I’ve got a lot to say about storage, as you might have noticed from reading my blog. So I finally sat down and wrote a book on enterprise storage. Now you can download the e-book for free, thanks to support from my friends at SolarWinds!
The book, “Essential Enterprise Storage Concepts“, is intended as an introduction to the field of enterprise storage for technical audiences. It’s not some grand discourse on how storage ought to be done. Rather, it’s an overview of what you need to know about enterprise storage.
I start with some storage basics: The difference between memory and storage, a discussion of storage media, and the perennial topic of block vs. file storage. Then I talk about scaling storage arrays and the capabilities that enterprise arrays bring to the table. In a dozen pages, you’ll know enough to have meaningful conversations with storage vendors.
Then I shift gears, talking about performance and capacity. I begin with throughput vs. latency and the implications of parallel and serial storage access. Then I go into queueing, caching, and streaming and the difference between asynchronous and synchronous access. This will help you to understand how storage works in production.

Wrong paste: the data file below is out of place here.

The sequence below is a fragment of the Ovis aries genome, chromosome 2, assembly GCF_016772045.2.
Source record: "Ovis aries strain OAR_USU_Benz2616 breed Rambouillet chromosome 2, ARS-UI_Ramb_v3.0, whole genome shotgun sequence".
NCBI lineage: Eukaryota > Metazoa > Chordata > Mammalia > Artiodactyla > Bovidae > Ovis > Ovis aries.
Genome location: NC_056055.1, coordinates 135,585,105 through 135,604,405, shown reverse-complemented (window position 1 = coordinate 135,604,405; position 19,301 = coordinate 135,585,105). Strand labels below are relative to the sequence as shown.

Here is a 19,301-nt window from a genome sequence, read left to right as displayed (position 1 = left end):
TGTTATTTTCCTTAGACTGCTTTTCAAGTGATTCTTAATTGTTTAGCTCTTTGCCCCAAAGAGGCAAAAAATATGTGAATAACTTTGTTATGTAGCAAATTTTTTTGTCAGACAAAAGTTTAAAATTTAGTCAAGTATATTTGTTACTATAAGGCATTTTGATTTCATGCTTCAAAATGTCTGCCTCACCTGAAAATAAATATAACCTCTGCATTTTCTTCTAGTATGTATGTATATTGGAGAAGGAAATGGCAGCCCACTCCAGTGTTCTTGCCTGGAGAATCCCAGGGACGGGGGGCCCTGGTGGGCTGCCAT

The next section focuses on understanding storage usage. Storage administrators spend much of their time measuring and analyzing capacity, and this question of utilization is essential. We then talk about optimization of capacity and the trade-off between capacity and performance. If you’re looking at storage management software, this section is for you.
Finally, I wrap up with a discussion of storage best practices: Managing and monitoring storage, storage system sizing and planning, storage design considerations, and data protection fundamentals. This is a very-brief summary of the rules of thumb I’ve come to rely on after decades in enterprise storage.
The whole book is under 30 pages long, and I am very proud to have produced this concise treatment of enterprise storage. I urge you to download the book and give it a read! And I welcome your feedback!
Note: Somehow, the sidebar entitled “Flash Storage” has the wrong text. Here’s the correct sidebar text: “We’ll be talking a lot about flash memory later. Although this is dynamic, solid-state, and read/write, it has special characteristics that make it ill-suited as primary system memory. Plus, it’s non-volatile. Therefore, even though it’s technically memory, we typically use it as storage!”
This e-book is sponsored by SolarWinds, who also handled the formatting, illustrations, and design. I encourage you to learn more about SolarWinds products and check out their thwack technical community, and especially the Geek Speak blog!